The iisnode module allows many of the configuration options to be adjusted using the iisnode.yml file or the system.webServer/iisnode section of web.config. Settings in the iisnode.yml file, if present, take precedence over settings in the web.config. Below is the list of options (most of which were described above) with their default values. For detailed and most current description of the options check out the configuration sample.

# The optional iisnode.yml file provides overrides of 
# the iisnode configuration settings specified in web.config.

node_env: production
nodeProcessCommandLine: "c:\program files\nodejs\node.exe"
nodeProcessCountPerApplication: 1
maxConcurrentRequestsPerProcess: 1024
maxNamedPipeConnectionRetry: 100
namedPipeConnectionRetryDelay: 250
maxNamedPipeConnectionPoolSize: 512
maxNamedPipePooledConnectionAge: 30000
asyncCompletionThreadCount: 0
initialRequestBufferSize: 4096
maxRequestBufferSize: 65536
watchedFiles: *.js;iisnode.yml
uncFileChangesPollingInterval: 5000
gracefulShutdownTimeout: 60000
loggingEnabled: true
logDirectoryName: iisnode
debuggingEnabled: true
debuggerPortRange: 5058-6058
debuggerPathSegment: debug
maxLogFileSizeInKB: 128
maxTotalLogFileSizeInKB: 1024
maxLogFiles: 20
devErrorsEnabled: true
flushResponse: false
enableXFF: false
promoteServerVars: 

Read more about the configuration support in iisnode.

Configuration using environment variables

In addition to using web.config and iisnode.yml, you can also configure iisnode by setting environment variables of the IIS worker process. Every setting available in iisnode.yml can also be controlled with environment variables. This option is useful for hosting providers wishing to offer a web based management experience for iisnode. Read more about configuring iisnode with environment variables.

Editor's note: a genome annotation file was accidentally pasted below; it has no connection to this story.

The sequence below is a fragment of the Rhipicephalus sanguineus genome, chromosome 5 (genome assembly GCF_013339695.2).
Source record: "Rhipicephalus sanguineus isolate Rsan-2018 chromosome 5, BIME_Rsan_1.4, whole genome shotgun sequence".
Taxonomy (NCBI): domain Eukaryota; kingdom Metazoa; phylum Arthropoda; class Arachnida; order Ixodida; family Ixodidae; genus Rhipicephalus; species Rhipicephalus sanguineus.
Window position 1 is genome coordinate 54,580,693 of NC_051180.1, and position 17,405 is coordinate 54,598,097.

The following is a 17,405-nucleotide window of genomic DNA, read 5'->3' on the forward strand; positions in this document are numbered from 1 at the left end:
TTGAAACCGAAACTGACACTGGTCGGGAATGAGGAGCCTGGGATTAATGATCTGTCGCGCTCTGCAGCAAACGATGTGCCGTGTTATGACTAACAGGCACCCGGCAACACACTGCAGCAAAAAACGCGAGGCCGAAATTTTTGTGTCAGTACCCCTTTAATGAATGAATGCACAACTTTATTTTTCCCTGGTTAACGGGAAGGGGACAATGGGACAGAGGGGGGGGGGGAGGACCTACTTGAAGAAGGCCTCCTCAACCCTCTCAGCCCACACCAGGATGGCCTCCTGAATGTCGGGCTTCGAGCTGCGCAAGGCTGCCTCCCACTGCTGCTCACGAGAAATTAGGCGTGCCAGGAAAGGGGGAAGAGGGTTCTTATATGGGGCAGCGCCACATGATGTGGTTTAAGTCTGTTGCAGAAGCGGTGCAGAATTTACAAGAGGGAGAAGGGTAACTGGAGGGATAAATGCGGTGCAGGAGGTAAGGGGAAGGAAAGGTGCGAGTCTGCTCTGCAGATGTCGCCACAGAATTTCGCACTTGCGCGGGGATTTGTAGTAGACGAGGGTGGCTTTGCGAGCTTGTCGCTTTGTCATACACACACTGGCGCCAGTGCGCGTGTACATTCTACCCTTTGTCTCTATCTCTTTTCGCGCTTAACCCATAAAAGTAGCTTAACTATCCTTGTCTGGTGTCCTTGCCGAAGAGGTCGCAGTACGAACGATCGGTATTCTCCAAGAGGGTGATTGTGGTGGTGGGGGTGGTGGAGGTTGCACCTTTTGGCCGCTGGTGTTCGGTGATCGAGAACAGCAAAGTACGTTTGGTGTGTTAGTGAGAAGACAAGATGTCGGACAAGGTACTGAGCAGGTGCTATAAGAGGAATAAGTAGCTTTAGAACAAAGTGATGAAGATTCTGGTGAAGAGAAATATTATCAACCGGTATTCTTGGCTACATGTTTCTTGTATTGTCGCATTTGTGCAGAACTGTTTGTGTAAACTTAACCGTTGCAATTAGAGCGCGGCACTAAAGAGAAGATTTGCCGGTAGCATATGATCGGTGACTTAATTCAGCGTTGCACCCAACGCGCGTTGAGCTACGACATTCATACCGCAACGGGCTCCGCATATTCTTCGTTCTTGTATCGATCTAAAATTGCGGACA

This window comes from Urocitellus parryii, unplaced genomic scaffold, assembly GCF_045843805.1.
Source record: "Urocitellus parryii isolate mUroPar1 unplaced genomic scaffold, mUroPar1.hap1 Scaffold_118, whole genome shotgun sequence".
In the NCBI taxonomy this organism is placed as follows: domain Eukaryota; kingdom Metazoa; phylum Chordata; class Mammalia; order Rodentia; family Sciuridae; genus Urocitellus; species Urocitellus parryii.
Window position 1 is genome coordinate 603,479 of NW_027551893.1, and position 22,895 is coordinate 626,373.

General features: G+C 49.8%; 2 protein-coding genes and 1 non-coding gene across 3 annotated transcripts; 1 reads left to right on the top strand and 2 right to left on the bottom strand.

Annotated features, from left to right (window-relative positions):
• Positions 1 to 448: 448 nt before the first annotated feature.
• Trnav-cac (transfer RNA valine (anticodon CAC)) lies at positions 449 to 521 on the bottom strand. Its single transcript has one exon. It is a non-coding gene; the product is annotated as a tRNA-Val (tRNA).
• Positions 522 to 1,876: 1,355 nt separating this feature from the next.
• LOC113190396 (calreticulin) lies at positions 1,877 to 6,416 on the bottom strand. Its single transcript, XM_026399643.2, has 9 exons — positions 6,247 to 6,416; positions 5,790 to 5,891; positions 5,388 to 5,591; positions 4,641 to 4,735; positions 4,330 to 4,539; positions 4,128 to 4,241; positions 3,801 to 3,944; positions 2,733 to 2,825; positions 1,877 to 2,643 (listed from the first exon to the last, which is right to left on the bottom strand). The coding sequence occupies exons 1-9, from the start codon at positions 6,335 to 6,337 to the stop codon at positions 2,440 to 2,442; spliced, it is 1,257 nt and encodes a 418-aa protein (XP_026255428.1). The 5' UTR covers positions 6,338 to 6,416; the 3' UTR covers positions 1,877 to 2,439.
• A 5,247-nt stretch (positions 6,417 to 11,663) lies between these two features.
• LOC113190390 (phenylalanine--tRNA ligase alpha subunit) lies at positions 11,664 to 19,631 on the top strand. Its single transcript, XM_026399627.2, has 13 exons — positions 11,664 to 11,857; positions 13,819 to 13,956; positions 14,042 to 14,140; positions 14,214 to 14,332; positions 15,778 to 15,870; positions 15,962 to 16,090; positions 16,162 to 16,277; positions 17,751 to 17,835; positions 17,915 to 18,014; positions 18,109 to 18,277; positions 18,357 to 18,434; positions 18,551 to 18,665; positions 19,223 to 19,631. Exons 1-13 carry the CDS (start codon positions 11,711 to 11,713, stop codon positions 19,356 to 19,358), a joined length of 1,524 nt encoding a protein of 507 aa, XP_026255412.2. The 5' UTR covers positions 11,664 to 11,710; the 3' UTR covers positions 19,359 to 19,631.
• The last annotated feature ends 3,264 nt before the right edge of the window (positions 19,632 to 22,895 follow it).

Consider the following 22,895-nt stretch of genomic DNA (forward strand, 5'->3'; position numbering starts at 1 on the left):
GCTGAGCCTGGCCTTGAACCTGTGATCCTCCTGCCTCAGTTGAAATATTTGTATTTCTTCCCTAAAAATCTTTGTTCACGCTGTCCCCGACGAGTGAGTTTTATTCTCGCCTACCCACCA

Integrated management experience

The iisnode module configuration system is integrated with IIS configuration which allows common IIS management tools to be used to manipulate it. In particular, the appcmd.exe management tool that ships with IIS can be used to augment the iismodule configuration. For example, to set the maxProcessCountPerApplication value to 2 for the “Default Web Site/node” application, one can issue the following command:

%systemroot%\system32\inetsrv\appcmd.exe set config "Default Web Site/node" -section:iisnode /maxProcessCountPerApplication:2

This allows for scripting the configuration of node.js applications deployed to IIS.

Feedback

The iisnode project is open source on GitHub. I hope you will find it useful. Please report bugs, share ideas and experiences by leaving a comment here or through https://github.com/tjanczuk/iisnode/issues.

Read more

Debugging node.js applications with iisnode
URL rewriting and iisnode
Developing node.js applications in WebMatrix
Deploying node.js to Windows Azure using Windows Azure SDK for node.js
Using Event Tracing for Windows (ETW) to diagnose node.js applications deployed to iisnode
Overview of the architecture of iisnode
Using IIS output caching to improve performance of a node.js application
Hosting socket.io Websocket apps in IIS using iisnode
How to use Websockets with node.js apps hosted in iisnode

27 comments:

  1. Interesting stuff. Is it able to run something like express yet? Any big problems for using other existing node libraries?

    ReplyDelete
  2. What is the performance impact of this? Node can handle a lot of concurrent requests. I would think that putting an additional server in front of it would turn into a bottleneck.

    ReplyDelete